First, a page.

A drag link 570 between chain guide 510 and chain tensioner 500 enables a relatively constant chain gap 572-574 between the chain guide and a particular destination sprocket 102.

A rear derailleur having a chain tensioner 500 and a chain guide 510 is illustrated in FIGS. 9 through 14. Chain tensioner 500 pivots about a spring cavity 501. Spring cavity 501 is fixed to bottom bracket inner plate 62. Tensioner idler cage 504 supports an idler sprocket 503 which is guarded by a guard plate 506. Guard plate 506 is positioned to keep the chain on the idler sprocket 502. Chain tensioner spring 505, shown in hidden view in FIG. 10, biases idler cage 504 to rotate away from chain ring 150. As illustrated in FIG. 9, these members cooperate together to pull idler sprocket 502 away from the chain ring 150 so as to maintain tension in drive chain 152.

As shown in FIGS. 9 and 10, chain tensioner 500 rotates so as to displace a primary idler sprocket 502 with respect to a secondary idler sprocket (covered by secondary idler sprocket cover 508, shown in FIG. 9) to tension the slack side of chain 152. The slack must be paid out or taken up as more or less chain is required to loop around respective rear sprockets 102 of rear sprocket cluster 104.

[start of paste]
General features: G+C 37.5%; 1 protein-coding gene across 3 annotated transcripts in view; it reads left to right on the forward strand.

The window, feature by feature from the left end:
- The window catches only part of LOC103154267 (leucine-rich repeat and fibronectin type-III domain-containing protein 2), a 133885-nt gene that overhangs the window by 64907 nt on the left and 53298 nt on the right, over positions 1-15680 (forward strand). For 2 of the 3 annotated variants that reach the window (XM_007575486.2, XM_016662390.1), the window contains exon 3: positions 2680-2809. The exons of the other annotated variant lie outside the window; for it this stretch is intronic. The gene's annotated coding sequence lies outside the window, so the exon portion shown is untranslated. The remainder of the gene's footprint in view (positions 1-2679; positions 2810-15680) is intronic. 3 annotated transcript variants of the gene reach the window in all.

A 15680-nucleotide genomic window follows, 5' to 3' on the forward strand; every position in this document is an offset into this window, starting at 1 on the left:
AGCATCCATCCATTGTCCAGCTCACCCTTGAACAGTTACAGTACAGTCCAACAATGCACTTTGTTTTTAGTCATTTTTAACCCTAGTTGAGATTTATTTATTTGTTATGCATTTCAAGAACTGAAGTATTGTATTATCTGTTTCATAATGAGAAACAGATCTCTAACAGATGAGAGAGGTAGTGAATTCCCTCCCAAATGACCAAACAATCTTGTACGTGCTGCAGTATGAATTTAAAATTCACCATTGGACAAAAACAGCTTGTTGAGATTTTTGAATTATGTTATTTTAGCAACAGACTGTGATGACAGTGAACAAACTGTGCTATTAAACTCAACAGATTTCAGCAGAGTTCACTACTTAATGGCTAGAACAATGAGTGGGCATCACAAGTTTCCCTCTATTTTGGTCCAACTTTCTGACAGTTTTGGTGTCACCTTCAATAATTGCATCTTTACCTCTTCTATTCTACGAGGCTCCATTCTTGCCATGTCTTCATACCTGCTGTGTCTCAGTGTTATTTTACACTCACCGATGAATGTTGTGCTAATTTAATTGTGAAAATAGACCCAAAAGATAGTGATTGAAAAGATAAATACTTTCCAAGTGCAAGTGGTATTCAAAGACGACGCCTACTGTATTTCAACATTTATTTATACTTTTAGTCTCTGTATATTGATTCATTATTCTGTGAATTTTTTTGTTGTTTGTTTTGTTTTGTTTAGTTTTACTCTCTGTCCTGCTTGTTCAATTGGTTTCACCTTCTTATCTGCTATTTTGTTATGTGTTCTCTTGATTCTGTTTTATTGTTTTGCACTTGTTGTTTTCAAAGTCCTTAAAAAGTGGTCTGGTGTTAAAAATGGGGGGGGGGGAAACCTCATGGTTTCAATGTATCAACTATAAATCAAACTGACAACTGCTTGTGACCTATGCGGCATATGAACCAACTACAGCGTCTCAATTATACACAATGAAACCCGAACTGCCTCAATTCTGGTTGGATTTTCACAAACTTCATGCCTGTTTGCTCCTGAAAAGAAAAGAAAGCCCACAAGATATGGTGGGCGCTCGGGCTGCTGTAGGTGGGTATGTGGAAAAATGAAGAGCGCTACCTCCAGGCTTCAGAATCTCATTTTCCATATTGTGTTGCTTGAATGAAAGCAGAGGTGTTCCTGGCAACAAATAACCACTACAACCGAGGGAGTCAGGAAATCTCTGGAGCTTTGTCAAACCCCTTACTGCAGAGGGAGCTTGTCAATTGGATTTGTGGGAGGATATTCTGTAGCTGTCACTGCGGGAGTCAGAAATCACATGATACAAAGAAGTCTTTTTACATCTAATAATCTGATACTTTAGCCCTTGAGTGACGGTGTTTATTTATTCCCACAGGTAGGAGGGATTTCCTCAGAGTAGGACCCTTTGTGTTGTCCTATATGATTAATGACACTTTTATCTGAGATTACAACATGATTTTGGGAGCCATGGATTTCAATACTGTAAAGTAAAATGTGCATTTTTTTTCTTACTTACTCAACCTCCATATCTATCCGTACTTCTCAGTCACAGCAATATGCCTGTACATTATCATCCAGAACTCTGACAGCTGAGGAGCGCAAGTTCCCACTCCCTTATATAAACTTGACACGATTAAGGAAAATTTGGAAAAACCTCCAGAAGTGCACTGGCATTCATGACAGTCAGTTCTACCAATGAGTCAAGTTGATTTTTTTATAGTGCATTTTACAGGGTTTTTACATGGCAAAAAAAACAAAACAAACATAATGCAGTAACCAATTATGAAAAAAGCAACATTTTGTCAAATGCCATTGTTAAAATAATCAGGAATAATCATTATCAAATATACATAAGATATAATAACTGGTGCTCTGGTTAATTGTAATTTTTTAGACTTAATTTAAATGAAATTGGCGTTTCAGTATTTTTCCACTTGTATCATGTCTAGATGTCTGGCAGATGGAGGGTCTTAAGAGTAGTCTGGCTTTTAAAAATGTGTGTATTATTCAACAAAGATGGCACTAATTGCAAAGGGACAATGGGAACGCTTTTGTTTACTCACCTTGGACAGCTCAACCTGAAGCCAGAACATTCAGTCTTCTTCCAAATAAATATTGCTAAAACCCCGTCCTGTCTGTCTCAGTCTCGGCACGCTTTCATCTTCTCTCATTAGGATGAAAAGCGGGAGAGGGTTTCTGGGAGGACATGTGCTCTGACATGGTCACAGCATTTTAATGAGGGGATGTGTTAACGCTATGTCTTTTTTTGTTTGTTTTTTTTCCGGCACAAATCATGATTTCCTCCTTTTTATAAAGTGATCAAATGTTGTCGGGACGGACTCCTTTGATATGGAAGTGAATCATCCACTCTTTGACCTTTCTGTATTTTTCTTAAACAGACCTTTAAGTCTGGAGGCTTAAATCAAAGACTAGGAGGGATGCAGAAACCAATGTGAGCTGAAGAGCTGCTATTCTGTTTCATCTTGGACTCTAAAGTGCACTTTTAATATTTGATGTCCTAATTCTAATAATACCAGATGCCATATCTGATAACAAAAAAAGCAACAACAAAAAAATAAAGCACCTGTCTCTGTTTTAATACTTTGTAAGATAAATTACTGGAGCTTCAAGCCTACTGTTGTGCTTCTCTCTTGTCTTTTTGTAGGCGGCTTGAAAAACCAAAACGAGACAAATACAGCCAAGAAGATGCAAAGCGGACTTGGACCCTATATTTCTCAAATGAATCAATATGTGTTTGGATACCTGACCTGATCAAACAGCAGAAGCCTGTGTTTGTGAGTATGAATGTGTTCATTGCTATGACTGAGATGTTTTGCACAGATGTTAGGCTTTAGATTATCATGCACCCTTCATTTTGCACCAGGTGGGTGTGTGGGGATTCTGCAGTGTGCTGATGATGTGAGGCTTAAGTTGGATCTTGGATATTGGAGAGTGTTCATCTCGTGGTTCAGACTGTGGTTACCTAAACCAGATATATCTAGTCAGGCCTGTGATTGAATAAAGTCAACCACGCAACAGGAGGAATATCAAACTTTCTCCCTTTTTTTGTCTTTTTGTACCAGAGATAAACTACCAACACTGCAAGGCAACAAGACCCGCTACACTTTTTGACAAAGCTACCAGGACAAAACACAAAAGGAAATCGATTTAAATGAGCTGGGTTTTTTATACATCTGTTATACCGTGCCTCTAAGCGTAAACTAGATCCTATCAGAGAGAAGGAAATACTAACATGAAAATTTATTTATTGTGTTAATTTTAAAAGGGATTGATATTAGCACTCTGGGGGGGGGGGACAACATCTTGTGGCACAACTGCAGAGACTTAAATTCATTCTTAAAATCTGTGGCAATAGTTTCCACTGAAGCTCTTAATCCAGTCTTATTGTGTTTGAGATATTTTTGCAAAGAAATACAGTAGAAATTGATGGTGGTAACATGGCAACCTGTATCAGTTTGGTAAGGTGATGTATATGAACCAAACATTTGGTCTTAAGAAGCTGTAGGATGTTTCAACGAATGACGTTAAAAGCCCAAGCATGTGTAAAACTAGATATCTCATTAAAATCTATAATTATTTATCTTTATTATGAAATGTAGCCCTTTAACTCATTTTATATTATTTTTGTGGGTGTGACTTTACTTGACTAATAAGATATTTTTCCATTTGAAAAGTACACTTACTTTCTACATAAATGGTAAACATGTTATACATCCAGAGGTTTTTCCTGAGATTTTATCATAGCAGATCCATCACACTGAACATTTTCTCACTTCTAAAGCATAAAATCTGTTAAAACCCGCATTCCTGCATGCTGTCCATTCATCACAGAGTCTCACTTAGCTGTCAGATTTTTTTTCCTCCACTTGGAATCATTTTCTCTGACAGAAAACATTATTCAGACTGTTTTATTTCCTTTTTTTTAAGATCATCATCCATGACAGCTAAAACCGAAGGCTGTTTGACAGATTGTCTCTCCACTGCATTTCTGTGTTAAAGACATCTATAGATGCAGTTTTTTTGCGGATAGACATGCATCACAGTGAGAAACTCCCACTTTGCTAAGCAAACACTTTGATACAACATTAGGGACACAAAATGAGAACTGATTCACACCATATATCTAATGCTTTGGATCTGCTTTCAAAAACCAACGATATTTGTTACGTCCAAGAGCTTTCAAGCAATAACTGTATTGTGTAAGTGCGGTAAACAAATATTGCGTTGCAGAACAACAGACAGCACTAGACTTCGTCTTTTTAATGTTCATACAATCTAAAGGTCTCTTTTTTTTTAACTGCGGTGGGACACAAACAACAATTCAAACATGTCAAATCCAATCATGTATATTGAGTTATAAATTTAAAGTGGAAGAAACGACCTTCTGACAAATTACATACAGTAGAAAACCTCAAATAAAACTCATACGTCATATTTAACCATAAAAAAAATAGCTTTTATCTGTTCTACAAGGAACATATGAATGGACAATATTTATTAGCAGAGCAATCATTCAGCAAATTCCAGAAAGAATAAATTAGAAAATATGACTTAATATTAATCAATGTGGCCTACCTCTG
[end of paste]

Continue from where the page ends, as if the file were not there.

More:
If tensioner 500 is placed so that it pays out tensioned chain generally toward the pickup tangent points on the respective rear sprockets 102, then the streamlined derailleur is left with only the task of controlling the lateral displacement of the chain as it approaches the various freewheel or cassette sprockets, which is performed by chain guide 510. The lateral displacement is crucial to control, but the vertical displacement may be permitted to float as it is a consequence of the chain tension and inertial effects that are relatively unimportant to smooth shifting and smooth running

The fore to aft position of chain guide 510 is conveniently controlled by a drag link 570 connected by means of a pivot 57 to idler cage 504. Movement generated by idler cage 504 is used to automatically maintain a minimal “chain gap” 572, referring to the portion of drive chain 152 extending between chain guide 510 and a destination sprocket 102.